So if you’re this same yoga studio in Santa Monica, I’d suggest picking the keywords “yoga Los Angeles,” “Los Angeles yoga,” or maybe even “yoga LA” (if there’s a decent amount of users searching it).
Get creative when picking keywords, and try to anticipate what people who are looking for your business might be searching. Use Google’s keyword tool in AdWords to see how much the terms are searched.
If your site is already live, you should test your top keywords regularly. The great thing about SEO is that if something isn’t working, you can make changes at any time. Check to see how your site is ranking, as well as how many people are searching with your keywords. I’d also consider long tails if a decent amount of people are searching the terms, as they may be less competitive. If you’ve picked solid keywords and your site still isn’t ranking, go back and make sure your site’s content pages, social media pages, and all related content reference your targeted keywords and location.
Be consistent with your NAP
Some of the most important information about your business to a search engine is your NAP data- name, address and phone number. In addition to including it on your website contact page and social media pages, it is important that this information is consistent. If you spell out the word “street,” make sure you do so every time you note your address- don’t abbreviate here and there. If your company uses several different phone numbers, pick one to use on the web. If your NAP data isn’t an exact match everywhere online, Google may not know to lump all your profiles and content together.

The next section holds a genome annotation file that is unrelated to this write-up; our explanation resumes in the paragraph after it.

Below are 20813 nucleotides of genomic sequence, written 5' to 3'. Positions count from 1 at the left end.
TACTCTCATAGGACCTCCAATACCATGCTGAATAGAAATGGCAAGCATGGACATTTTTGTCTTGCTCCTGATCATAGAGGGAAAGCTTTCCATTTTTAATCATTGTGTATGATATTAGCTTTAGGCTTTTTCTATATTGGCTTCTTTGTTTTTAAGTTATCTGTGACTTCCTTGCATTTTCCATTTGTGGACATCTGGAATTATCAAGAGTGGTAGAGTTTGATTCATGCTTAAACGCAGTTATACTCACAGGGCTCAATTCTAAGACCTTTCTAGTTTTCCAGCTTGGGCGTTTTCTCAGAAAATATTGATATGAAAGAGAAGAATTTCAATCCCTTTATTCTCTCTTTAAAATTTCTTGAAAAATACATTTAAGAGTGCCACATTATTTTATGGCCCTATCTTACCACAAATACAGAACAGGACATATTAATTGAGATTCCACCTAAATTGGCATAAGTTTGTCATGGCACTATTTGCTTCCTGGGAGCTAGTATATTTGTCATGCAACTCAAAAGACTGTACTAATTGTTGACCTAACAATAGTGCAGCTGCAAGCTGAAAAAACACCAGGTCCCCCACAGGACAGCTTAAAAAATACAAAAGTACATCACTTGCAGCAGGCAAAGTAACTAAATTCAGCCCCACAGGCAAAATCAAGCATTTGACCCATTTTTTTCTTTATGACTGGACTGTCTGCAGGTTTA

Be aware of the “centroid bias”
Instead of giving users a range of local results, Google often starts at the center of a city— the downtown area — and works its way out. Referred to as the “centroid bias,” sites of businesses that are located closest to the downtown center often take precedence in the SERP, giving them an advantage. If your business is located on the outskirts of a city, local SEO is going to be more of a challenge. To tackle this, there are two things you can do:
- If you’re closer to the center of another city, you can target searches there